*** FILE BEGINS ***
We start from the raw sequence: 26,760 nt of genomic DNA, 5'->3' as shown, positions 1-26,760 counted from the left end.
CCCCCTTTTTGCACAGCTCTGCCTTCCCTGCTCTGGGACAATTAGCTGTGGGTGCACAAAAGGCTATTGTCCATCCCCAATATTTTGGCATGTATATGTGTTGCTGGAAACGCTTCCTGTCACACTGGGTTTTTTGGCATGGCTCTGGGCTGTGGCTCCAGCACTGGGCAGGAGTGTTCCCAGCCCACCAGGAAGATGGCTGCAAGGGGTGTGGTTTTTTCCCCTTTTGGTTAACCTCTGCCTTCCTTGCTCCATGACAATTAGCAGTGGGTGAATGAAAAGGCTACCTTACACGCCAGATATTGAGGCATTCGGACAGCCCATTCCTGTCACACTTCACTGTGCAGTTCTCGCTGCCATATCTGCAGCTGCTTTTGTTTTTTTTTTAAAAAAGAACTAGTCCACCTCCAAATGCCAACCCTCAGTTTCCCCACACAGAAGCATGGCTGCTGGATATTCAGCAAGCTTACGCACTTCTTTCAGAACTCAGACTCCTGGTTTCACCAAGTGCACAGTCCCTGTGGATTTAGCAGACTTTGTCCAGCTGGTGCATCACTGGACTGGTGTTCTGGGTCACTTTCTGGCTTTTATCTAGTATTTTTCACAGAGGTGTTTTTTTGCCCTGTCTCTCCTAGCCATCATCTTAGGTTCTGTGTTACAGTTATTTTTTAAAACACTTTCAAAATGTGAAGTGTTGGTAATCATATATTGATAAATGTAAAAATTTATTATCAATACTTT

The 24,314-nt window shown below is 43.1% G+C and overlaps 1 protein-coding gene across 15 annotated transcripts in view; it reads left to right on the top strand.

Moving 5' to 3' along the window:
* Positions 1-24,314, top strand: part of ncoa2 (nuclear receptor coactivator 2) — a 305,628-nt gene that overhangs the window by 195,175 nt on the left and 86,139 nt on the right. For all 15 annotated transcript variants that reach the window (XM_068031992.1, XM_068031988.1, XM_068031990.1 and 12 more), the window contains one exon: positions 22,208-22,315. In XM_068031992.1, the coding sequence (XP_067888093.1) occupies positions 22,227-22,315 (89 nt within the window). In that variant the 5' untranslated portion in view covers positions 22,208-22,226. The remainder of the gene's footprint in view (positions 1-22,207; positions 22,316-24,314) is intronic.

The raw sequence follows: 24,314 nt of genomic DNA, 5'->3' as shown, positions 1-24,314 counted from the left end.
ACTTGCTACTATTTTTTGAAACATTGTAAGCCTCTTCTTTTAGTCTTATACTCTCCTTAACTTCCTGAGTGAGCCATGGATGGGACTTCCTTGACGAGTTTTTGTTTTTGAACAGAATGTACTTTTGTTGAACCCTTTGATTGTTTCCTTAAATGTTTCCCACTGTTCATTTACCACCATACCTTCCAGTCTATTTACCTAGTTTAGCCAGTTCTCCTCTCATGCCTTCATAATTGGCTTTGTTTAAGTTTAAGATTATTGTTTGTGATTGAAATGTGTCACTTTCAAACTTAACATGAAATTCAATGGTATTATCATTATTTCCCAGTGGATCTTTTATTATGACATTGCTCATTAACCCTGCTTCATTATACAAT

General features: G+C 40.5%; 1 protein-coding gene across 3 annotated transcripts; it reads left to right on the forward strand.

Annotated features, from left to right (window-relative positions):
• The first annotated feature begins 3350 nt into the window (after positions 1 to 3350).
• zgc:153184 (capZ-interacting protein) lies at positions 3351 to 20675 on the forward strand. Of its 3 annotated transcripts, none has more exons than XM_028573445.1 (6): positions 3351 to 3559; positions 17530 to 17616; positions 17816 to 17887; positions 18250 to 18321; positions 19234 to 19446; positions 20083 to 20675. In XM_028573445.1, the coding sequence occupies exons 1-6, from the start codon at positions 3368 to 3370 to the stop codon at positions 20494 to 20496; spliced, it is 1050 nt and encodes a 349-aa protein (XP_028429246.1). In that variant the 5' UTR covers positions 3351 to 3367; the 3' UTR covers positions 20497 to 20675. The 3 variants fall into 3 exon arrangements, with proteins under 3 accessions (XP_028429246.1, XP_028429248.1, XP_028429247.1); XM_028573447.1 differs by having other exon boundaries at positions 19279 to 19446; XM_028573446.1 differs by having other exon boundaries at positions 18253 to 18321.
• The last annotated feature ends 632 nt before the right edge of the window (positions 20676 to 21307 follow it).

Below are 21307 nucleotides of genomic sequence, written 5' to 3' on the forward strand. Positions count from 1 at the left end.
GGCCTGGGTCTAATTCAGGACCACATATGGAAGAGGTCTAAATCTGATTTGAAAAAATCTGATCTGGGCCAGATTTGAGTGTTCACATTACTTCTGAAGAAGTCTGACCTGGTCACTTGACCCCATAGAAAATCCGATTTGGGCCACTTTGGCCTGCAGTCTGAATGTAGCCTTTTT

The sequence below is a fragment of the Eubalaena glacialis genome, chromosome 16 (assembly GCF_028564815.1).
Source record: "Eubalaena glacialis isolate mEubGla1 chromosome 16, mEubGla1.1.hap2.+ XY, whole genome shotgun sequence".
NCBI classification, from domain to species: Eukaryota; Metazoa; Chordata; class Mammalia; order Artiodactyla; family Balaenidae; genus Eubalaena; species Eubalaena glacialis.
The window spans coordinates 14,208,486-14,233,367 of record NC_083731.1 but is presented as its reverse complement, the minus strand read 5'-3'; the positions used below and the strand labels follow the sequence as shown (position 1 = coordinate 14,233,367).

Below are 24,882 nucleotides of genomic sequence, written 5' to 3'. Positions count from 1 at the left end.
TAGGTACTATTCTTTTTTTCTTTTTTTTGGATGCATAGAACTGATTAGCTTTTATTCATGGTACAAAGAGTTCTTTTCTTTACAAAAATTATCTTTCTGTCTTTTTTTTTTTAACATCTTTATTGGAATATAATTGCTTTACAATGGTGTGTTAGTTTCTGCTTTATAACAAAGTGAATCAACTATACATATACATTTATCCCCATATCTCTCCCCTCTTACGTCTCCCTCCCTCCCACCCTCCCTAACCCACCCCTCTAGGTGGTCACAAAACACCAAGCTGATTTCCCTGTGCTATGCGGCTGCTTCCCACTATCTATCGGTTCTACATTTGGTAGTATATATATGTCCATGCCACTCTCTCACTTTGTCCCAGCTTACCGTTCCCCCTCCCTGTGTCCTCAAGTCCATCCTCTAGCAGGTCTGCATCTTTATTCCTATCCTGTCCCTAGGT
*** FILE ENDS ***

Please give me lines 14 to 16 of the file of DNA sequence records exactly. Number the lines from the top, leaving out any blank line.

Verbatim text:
GGCCTGGGTCTAATTCAGGACCACATATGGAAGAGGTCTAAATCTGATTTGAAAAAATCTGATCTGGGCCAGATTTGAGTGTTCACATTACTTCTGAAGAAGTCTGACCTGGTCACTTGACCCCATAGAAAATCCGATTTGGGCCACTTTGGCCTGCAGTCTGAATGTAGCCTTTTT

The sequence below is a fragment of the Eubalaena glacialis genome, chromosome 16 (assembly GCF_028564815.1).
Source record: "Eubalaena glacialis isolate mEubGla1 chromosome 16, mEubGla1.1.hap2.+ XY, whole genome shotgun sequence".